Brand/Importer Information:
The real start of KenRay Models was pretty simple. Ken was a repressed model railroader and interested in WW II modeling. Ray was interested in almost every kind of modeling. Ken was a draftsman by trade and able to discern infinite details. Ray was an award-winning master modeler and model painter with an eye for colors that were spot on. Both were very attuned to accuracy, solid details and wanting to share a passion for both those things.

Ray saw some WW II tanks that Ken built and mounted on flatcars and asked a question that was to have a farther-reaching effect than either would imagine: "Hey, you think we could make some money selling those?" Ken's answer was pretty much standard Ken: "I don't know, let's see." Ray's next question led to something on the business cards that stayed for a long while and will probably make a return. "A business needs a name, so what do we call this?" Ken's answer was vintage sarcastic Ken. "Two ******* Guys Models." Ray intelligently nixed this idea and the name KenRay Models was born in 2005.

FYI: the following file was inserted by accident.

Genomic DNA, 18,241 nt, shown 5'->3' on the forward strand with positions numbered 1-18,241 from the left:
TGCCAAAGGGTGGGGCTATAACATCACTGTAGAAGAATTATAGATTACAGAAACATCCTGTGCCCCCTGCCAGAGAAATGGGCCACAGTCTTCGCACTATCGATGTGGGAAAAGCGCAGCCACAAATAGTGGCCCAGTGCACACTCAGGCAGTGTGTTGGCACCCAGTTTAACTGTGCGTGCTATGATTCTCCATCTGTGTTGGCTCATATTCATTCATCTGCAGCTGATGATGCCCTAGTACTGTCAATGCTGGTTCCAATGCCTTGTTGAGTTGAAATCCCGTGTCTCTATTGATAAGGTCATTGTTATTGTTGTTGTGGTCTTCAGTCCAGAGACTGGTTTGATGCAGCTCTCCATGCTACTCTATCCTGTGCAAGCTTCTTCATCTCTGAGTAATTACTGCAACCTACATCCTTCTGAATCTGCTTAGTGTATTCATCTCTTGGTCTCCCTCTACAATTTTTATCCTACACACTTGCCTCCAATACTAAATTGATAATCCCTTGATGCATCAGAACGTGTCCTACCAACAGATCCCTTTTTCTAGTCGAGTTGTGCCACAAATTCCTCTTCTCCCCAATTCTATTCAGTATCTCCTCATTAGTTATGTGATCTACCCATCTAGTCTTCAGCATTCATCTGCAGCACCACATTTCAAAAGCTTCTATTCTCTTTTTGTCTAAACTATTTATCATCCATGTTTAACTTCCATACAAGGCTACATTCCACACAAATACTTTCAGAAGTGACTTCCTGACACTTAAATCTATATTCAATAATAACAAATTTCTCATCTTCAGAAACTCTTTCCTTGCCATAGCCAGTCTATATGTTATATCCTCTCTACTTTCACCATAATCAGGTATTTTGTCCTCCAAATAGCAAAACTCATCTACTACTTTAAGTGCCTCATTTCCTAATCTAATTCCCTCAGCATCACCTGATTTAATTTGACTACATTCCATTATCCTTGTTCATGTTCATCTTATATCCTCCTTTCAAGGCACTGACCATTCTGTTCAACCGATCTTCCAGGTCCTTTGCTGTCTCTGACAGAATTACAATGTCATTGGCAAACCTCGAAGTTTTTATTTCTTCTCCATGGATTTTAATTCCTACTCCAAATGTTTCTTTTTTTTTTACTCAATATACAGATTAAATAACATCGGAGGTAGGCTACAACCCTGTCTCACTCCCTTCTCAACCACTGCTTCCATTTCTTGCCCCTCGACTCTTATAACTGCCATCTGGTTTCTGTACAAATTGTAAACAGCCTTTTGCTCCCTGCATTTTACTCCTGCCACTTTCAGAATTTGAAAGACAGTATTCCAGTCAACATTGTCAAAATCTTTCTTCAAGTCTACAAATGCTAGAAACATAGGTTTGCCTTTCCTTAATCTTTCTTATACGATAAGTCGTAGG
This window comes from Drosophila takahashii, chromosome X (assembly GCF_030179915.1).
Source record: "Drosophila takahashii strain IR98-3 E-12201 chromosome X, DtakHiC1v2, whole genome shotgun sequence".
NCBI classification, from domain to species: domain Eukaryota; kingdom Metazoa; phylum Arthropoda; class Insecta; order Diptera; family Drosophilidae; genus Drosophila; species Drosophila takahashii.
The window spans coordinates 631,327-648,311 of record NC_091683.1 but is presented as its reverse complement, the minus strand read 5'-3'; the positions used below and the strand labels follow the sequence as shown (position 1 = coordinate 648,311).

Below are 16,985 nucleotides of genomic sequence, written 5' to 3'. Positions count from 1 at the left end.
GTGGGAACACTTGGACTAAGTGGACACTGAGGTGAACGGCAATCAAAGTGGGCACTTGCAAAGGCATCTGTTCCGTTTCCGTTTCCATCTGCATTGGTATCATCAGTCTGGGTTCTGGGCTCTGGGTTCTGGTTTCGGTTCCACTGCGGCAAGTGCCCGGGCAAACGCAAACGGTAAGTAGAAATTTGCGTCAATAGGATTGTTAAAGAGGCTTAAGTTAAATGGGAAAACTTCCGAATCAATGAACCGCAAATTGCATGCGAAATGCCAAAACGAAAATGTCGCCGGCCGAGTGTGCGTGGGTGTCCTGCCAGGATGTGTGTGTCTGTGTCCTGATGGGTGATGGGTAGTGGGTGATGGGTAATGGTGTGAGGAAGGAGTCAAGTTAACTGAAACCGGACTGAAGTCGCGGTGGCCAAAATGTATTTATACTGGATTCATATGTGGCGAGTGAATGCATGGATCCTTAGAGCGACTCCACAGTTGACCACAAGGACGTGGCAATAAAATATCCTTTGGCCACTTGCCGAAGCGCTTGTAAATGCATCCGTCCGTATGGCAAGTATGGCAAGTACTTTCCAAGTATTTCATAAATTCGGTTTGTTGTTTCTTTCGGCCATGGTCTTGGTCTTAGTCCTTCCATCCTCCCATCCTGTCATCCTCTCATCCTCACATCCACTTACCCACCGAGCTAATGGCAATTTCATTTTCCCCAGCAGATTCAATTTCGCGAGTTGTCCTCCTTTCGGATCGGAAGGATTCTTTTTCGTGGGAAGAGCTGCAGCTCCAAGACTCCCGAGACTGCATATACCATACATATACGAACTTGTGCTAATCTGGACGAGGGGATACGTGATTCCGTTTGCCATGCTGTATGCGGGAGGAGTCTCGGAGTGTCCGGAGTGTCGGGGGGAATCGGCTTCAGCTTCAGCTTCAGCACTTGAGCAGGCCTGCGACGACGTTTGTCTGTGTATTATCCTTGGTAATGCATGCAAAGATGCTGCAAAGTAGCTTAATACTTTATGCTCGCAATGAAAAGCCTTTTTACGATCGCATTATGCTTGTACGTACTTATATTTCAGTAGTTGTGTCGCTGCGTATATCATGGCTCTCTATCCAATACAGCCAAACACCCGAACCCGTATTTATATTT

Ray passed away late in 2008. We bought the business outright from his wonderful wife, Donna, in 2012, with the understanding we'd never change the name from KenRay Models. In mid-2012 we built a 12x16 foot shop building in the backyard, installed the equipment and got back to work.

It's been a good run so far and we've no intention of stopping any time soon. We've met great people, made good friends, created a business we enjoy. Keep coming back to the site and stopping by our tables at the shows. We promise that we'll always make time for you.

Item created by: CNW400 on 2019-03-20 11:12:41. Last edited by CNW400 on 2020-05-10 09:34:10